His thoughts come at a time when, once again, opinion polling shows its frailty in the US primaries.
Beresford points out that:
Traditional models for businesses to research their consumers are also expected to change. Customer information will be enriched by data found on the social web to supersede traditional research tools such as questionnaires and focus groups.
Feedback and influence from social networks will ultimately become more significant factors in the purchasing decision cycle.
Of course, his view has to be predicated on the niche nature of online communities and the demands, which he outlines in the article, of social networks.
This is not easy. Many organisations are dismissive of online content because it seems to them to be banal. Often this is because they have a search engine view of content which gives one reference point in what is often a longer and more structured, often networked, conversation and at other times, to quote Professor Howard Rheingold: “When you claim to be sceptical of the authenticity of online socializing and advise enthusiasts to "get a life," who made you the authority on what a life ought to be?”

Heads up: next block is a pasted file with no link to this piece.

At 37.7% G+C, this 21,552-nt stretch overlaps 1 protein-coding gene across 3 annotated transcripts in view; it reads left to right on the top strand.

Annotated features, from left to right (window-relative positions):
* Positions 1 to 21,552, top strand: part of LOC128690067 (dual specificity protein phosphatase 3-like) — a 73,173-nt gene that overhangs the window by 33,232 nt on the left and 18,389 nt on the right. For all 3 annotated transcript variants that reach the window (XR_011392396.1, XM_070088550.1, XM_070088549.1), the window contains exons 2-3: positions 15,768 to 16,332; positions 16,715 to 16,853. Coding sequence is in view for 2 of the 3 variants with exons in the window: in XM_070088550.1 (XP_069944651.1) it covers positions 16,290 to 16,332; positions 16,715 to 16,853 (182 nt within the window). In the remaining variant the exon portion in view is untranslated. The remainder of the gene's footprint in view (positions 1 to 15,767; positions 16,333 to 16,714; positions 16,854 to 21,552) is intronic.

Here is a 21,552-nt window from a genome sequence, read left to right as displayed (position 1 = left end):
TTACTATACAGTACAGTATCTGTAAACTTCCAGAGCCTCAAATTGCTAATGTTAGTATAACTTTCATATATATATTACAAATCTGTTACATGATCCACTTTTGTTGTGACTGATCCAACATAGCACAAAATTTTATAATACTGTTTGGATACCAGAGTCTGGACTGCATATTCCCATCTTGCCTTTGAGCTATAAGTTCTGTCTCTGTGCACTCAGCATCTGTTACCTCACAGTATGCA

We also have to think in term of flow (Kay McMahon has an interesting paper). The theory helps explain the allure of online games and social networks. Flow is the mechanism that helps engage the user and is powered by basic instincts, something I have touched on. The drivers behind this is distilled into a short video and a lengthier post or two.
So, I agree with Beresford and invite the online community to show how to be effective in finding out more about user generated 'market' segments.